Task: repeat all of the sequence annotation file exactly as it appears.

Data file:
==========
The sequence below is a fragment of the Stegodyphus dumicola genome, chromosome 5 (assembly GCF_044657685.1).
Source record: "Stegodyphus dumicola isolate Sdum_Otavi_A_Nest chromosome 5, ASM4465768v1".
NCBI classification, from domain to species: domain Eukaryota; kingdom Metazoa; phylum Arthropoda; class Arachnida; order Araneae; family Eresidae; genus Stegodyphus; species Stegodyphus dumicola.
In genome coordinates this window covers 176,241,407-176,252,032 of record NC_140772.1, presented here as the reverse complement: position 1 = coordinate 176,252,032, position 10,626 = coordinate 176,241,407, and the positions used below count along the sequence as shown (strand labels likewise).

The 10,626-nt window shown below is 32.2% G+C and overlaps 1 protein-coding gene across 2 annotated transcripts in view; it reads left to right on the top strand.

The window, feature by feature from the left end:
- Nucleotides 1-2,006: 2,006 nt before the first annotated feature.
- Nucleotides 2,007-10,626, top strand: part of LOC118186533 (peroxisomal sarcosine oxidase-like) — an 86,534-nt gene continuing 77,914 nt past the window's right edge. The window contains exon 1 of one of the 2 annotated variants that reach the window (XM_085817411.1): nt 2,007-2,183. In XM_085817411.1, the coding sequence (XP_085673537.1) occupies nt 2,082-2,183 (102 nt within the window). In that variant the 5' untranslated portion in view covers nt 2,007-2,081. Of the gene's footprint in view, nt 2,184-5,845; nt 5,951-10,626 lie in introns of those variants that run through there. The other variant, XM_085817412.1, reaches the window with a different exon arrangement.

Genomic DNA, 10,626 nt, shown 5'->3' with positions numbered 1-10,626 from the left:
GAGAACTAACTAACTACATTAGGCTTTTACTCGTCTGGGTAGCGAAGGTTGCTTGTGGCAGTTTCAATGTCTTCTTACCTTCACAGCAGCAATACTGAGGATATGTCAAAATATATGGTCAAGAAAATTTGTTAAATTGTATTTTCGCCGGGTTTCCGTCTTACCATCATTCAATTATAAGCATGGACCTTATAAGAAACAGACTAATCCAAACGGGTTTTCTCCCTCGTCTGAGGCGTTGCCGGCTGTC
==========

The sequence below is a fragment of the Stegodyphus dumicola genome, chromosome 5 (assembly GCF_044657685.1).
Source record: "Stegodyphus dumicola isolate Sdum_Otavi_A_Nest chromosome 5, ASM4465768v1".
NCBI classification, from domain to species: domain Eukaryota; kingdom Metazoa; phylum Arthropoda; class Arachnida; order Araneae; family Eresidae; genus Stegodyphus; species Stegodyphus dumicola.
In genome coordinates this window covers 176,241,407-176,252,032 of record NC_140772.1, presented here as the reverse complement: position 1 = coordinate 176,252,032, position 10,626 = coordinate 176,241,407, and the positions used below count along the sequence as shown (strand labels likewise).

The 10,626-nt window shown below is 32.2% G+C and overlaps 1 protein-coding gene across 2 annotated transcripts in view; it reads left to right on the top strand.

The window, feature by feature from the left end:
- Nucleotides 1-2,006: 2,006 nt before the first annotated feature.
- Nucleotides 2,007-10,626, top strand: part of LOC118186533 (peroxisomal sarcosine oxidase-like) — an 86,534-nt gene continuing 77,914 nt past the window's right edge. The window contains exon 1 of one of the 2 annotated variants that reach the window (XM_085817411.1): nt 2,007-2,183. In XM_085817411.1, the coding sequence (XP_085673537.1) occupies nt 2,082-2,183 (102 nt within the window). In that variant the 5' untranslated portion in view covers nt 2,007-2,081. Of the gene's footprint in view, nt 2,184-5,845; nt 5,951-10,626 lie in introns of those variants that run through there. The other variant, XM_085817412.1, reaches the window with a different exon arrangement.

Genomic DNA, 10,626 nt, shown 5'->3' with positions numbered 1-10,626 from the left:
GAGAACTAACTAACTACATTAGGCTTTTACTCGTCTGGGTAGCGAAGGTTGCTTGTGGCAGTTTCAATGTCTTCTTACCTTCACAGCAGCAATACTGAGGATATGTCAAAATATATGGTCAAGAAAATTTGTTAAATTGTATTTTCGCCGGGTTTCCGTCTTACCATCATTCAATTATAAGCATGGACCTTATAAGAAACAGACTAATCCAAACGGGTTTTCTCCCTCGTCTGAGGCGTTGCCGGCTGTC